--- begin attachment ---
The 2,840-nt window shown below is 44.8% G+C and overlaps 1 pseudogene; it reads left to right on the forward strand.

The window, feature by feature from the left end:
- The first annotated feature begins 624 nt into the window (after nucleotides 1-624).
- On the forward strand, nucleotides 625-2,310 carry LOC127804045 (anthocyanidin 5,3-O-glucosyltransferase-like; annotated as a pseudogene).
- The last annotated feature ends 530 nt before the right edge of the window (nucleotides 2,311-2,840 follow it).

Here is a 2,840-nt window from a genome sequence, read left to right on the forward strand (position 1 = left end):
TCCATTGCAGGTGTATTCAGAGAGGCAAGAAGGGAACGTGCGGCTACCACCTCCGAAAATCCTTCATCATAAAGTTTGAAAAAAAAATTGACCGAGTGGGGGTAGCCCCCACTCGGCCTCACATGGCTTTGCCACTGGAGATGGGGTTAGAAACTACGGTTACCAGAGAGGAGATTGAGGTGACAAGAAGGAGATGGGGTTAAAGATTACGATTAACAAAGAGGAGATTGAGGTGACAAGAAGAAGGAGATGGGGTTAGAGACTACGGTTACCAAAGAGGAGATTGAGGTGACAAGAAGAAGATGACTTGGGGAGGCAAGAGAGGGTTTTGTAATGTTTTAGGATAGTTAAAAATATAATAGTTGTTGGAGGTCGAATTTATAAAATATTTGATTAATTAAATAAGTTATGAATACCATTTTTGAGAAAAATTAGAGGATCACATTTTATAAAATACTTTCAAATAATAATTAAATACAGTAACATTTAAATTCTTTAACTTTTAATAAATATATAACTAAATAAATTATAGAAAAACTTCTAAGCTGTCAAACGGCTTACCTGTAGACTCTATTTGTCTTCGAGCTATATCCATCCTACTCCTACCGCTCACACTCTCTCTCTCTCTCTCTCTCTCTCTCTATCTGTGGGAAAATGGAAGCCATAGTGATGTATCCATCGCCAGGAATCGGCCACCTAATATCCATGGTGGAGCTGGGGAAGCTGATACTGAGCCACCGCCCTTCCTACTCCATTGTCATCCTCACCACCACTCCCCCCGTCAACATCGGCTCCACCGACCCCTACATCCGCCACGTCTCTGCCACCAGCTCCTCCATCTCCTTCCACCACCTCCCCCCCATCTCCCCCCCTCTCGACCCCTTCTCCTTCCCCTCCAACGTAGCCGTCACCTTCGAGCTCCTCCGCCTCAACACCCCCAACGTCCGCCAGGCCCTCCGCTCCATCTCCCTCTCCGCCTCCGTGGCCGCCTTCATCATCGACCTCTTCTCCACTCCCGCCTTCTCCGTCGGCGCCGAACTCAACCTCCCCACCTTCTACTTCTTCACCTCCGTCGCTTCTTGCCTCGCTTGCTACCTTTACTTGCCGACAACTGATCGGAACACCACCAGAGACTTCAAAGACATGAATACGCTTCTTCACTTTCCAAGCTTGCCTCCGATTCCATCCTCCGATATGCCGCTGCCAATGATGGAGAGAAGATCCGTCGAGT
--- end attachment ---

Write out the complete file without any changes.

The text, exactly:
The 2,840-nt window shown below is 44.8% G+C and overlaps 1 pseudogene; it reads left to right on the forward strand.

The window, feature by feature from the left end:
- The first annotated feature begins 624 nt into the window (after nucleotides 1-624).
- On the forward strand, nucleotides 625-2,310 carry LOC127804045 (anthocyanidin 5,3-O-glucosyltransferase-like; annotated as a pseudogene).
- The last annotated feature ends 530 nt before the right edge of the window (nucleotides 2,311-2,840 follow it).

Here is a 2,840-nt window from a genome sequence, read left to right on the forward strand (position 1 = left end):
TCCATTGCAGGTGTATTCAGAGAGGCAAGAAGGGAACGTGCGGCTACCACCTCCGAAAATCCTTCATCATAAAGTTTGAAAAAAAAATTGACCGAGTGGGGGTAGCCCCCACTCGGCCTCACATGGCTTTGCCACTGGAGATGGGGTTAGAAACTACGGTTACCAGAGAGGAGATTGAGGTGACAAGAAGGAGATGGGGTTAAAGATTACGATTAACAAAGAGGAGATTGAGGTGACAAGAAGAAGGAGATGGGGTTAGAGACTACGGTTACCAAAGAGGAGATTGAGGTGACAAGAAGAAGATGACTTGGGGAGGCAAGAGAGGGTTTTGTAATGTTTTAGGATAGTTAAAAATATAATAGTTGTTGGAGGTCGAATTTATAAAATATTTGATTAATTAAATAAGTTATGAATACCATTTTTGAGAAAAATTAGAGGATCACATTTTATAAAATACTTTCAAATAATAATTAAATACAGTAACATTTAAATTCTTTAACTTTTAATAAATATATAACTAAATAAATTATAGAAAAACTTCTAAGCTGTCAAACGGCTTACCTGTAGACTCTATTTGTCTTCGAGCTATATCCATCCTACTCCTACCGCTCACACTCTCTCTCTCTCTCTCTCTCTCTCTCTATCTGTGGGAAAATGGAAGCCATAGTGATGTATCCATCGCCAGGAATCGGCCACCTAATATCCATGGTGGAGCTGGGGAAGCTGATACTGAGCCACCGCCCTTCCTACTCCATTGTCATCCTCACCACCACTCCCCCCGTCAACATCGGCTCCACCGACCCCTACATCCGCCACGTCTCTGCCACCAGCTCCTCCATCTCCTTCCACCACCTCCCCCCCATCTCCCCCCCTCTCGACCCCTTCTCCTTCCCCTCCAACGTAGCCGTCACCTTCGAGCTCCTCCGCCTCAACACCCCCAACGTCCGCCAGGCCCTCCGCTCCATCTCCCTCTCCGCCTCCGTGGCCGCCTTCATCATCGACCTCTTCTCCACTCCCGCCTTCTCCGTCGGCGCCGAACTCAACCTCCCCACCTTCTACTTCTTCACCTCCGTCGCTTCTTGCCTCGCTTGCTACCTTTACTTGCCGACAACTGATCGGAACACCACCAGAGACTTCAAAGACATGAATACGCTTCTTCACTTTCCAAGCTTGCCTCCGATTCCATCCTCCGATATGCCGCTGCCAATGATGGAGAGAAGATCCGTCGAGT